Legal systems are not created in a vacuum. All legal systems originate in a particular time and context and aim to create and/or regulate specific conduct in order to achieve specific objectives. Classical Muslims jurists focused on issues concerning war because they wanted to regulate the conduct of Muslims during a period of history when war was the normal state of international relations unless a peace treaty was concluded between its members.             In the Arabian Peninsula in the eighth and ninth century A.D. Muslims faced major threats and were surrounded by many enemies. They therefore had to develop laws and regulations to communicate with other states. B 14  As a result, a highly complex legal structure evolved out of a very localized effort at dealing ethically with the enemies of the nascent Islamic state B62.  Some have argued that this legal structure constituted an Islamic international law. This working draft is intended to introduce you to an Islamic notion of international law, referred to here as al-siyar.


Is there an Islamic International Law?


            The position taken here is, yes, there is an Islamic international law. In matters of international law and peace Muslim jurists as early as the eighth century had created an elaborate system of public and private international law which emphasized human rights regardless of religious affiliation. This system of law was known to some as al-siyar. The Islamic international law developed in response to the issues posed to the early Islamic community as it began to rise in influence and power. That is, the rise of Islam with its universal appeal to all people, inevitably raised for the Islamic state the problems as to how it would conduct its relations with the non-Islamic states and with the tolerated religious communities within its territory.  The jurist theologians developed a special branch of the Shariah (Islamic law) known as the siyar which was the Law of Nations for Muslims. [i] In theory the siyar was designed to be only a temporary institution, until the Islamic State would correspond to the then known world, but failure to achieve this end inevitably rendered the siyar an elaborate and permanent part of Islamic law. KH 350

What makes the rulings of siyar different from modern concepts of international law is the fact that siyar, like any branch of Islamic law, has always carried with it the added weight of religious sanction B31. As such siyar is a binding force and not merely a convention existing by the consent of the state, nor was it obeyed because it was an alternative to anarchy. It was part of the Islamic religion and based on divine law; thus violation of siyar was considered to invoke divine punishment. Hence it implied, by necessity, honoring principles was a religious duty. Bsoul 13.

            In the west, observers of Islamic law, culture and politics operate in a terminological fog. Western pundits and the media further complicate matters by assigning biased and obtuse terminologies to a system of law of which they know little. Confusion results from how scholars use the term. As Besoul points out the term siyar did not refer as much to the concept of international, interstate relations in the early classical period as it came to do from the medieval period onwards. Nor was necessarily this term used in this sense by Muslim jurists of the classical period. It is a modern term, but this does not mean that simply because Muslim jurists did not use it as a technical term that it did not exist as a concept within the sphere of Islamic jurisprudence. Muslim jurists simply identified it under different categories. Thus, in early works scholars discuss the relations of the Muslim state with other states under the subjects of jihad, siyar, maghazi (conducts), while other jurists treat similar issues under the categories of kharaj (land tax) and siyasa shariyya (administrative state organizations and public institutions). The ahkam (rulings) that arose from those cases later became known as siyar. B 13-14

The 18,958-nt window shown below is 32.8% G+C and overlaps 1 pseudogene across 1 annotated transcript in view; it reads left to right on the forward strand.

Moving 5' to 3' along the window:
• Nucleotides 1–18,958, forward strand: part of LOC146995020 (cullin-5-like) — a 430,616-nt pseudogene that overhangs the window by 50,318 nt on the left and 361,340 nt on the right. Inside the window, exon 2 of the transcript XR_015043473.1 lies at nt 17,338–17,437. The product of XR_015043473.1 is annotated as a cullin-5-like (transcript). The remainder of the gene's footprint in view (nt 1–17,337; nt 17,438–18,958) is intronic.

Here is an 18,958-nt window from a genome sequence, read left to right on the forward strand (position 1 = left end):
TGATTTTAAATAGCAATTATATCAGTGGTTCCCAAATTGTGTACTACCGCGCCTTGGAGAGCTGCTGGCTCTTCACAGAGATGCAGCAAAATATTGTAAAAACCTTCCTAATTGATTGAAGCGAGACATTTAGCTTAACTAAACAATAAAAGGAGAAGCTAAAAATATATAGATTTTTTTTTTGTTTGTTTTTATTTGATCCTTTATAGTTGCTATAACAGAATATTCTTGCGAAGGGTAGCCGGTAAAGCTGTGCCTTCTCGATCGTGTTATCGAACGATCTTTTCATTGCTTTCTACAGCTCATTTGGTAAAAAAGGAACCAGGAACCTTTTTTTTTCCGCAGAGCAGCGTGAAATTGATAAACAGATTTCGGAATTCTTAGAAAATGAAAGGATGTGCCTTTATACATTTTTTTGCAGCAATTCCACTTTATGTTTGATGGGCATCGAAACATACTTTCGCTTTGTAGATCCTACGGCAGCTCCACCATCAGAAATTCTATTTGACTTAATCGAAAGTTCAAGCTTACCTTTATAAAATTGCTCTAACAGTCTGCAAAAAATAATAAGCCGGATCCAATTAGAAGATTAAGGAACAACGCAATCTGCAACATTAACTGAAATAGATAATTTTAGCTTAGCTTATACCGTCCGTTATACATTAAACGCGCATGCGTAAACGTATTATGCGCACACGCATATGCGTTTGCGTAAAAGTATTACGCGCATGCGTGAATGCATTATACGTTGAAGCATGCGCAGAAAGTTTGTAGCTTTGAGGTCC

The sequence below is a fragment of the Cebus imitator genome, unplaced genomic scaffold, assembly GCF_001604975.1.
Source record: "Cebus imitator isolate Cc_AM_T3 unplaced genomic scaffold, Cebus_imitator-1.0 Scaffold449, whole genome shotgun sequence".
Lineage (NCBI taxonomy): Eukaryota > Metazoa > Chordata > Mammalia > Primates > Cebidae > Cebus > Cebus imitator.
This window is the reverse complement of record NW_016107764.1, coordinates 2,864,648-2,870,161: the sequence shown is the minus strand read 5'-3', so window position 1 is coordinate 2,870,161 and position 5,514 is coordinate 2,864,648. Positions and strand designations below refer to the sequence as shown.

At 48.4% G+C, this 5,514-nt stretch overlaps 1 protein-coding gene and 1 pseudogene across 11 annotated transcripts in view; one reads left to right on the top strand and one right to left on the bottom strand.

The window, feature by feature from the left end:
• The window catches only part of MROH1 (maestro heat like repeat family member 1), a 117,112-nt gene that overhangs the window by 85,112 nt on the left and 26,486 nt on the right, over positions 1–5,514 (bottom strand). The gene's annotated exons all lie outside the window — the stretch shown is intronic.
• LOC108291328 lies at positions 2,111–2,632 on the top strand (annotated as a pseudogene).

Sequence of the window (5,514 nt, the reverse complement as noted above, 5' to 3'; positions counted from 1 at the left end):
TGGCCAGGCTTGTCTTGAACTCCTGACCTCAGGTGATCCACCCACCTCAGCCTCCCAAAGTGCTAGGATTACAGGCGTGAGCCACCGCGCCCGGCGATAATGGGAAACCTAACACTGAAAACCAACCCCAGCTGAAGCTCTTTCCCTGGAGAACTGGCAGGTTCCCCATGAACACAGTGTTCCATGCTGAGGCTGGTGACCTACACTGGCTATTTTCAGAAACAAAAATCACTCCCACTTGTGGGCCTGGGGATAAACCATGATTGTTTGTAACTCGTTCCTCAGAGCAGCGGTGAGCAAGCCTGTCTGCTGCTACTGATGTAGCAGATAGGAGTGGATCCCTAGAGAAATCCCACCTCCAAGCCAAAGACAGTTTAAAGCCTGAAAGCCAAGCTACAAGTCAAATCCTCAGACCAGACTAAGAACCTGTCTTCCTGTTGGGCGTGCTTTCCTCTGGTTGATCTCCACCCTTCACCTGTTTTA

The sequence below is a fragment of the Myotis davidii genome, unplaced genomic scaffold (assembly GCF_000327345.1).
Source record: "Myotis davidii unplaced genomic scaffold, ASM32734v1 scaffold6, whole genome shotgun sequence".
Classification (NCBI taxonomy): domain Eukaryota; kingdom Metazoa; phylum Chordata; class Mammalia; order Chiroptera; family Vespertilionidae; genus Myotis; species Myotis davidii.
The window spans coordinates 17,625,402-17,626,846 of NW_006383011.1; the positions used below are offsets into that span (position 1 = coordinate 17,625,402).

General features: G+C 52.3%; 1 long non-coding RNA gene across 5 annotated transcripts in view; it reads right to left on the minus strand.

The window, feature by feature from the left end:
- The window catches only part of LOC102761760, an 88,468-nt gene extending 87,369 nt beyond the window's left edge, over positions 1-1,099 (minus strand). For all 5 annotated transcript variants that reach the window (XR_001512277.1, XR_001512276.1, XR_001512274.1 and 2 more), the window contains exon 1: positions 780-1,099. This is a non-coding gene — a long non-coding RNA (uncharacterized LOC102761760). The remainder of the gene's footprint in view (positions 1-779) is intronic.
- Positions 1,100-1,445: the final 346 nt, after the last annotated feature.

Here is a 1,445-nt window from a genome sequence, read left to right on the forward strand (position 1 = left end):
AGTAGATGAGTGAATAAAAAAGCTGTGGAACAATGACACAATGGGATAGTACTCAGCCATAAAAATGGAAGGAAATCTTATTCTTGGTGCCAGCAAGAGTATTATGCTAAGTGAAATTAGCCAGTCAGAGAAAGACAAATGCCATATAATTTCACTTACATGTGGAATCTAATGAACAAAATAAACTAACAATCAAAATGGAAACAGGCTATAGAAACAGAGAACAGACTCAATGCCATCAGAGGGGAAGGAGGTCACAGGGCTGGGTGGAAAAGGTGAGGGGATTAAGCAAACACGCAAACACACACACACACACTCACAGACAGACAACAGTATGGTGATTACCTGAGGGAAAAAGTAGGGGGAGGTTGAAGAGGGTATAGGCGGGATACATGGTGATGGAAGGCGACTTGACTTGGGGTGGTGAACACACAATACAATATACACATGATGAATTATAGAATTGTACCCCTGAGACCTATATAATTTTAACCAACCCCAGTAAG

Critics who doubt the existence of an Islamic international law further point out that early and medieval Muslim jurists never used the term “al qanun al dawli,” or international law.  In theory siyar, is not a body of law separate from the rest of Islamic Jurisprudence.  Thus, strictly speaking there is no Muslim law of nations in the sense of the distinction between modern municipal (national) law and international law based upon different sources and maintained by different sanctions. Ford 501 Siyar is not a source of Islamic law but is rather a compilation of the traditional sources of Shariah. Tepas 693 The word siyat, meaning “motion” or “travel” is found in several Koran verses. The plural form, however, siyar, which has come to mean “conduct of the ruler,” is not explicitly set out in the Quran. Therefore, it can be argued that the primary source of Islamic law does not give impetus to a theory of Islamic international law. Additionally, the Koran does not explicitly call for, nor deřne, any speciřc set of legal rules regarding relations between states, contributing to the difficulty in resolving the theoretical problems that arise when a state attempts to harmonize traditional Shariah law with modern geopolitics. Tepas 696.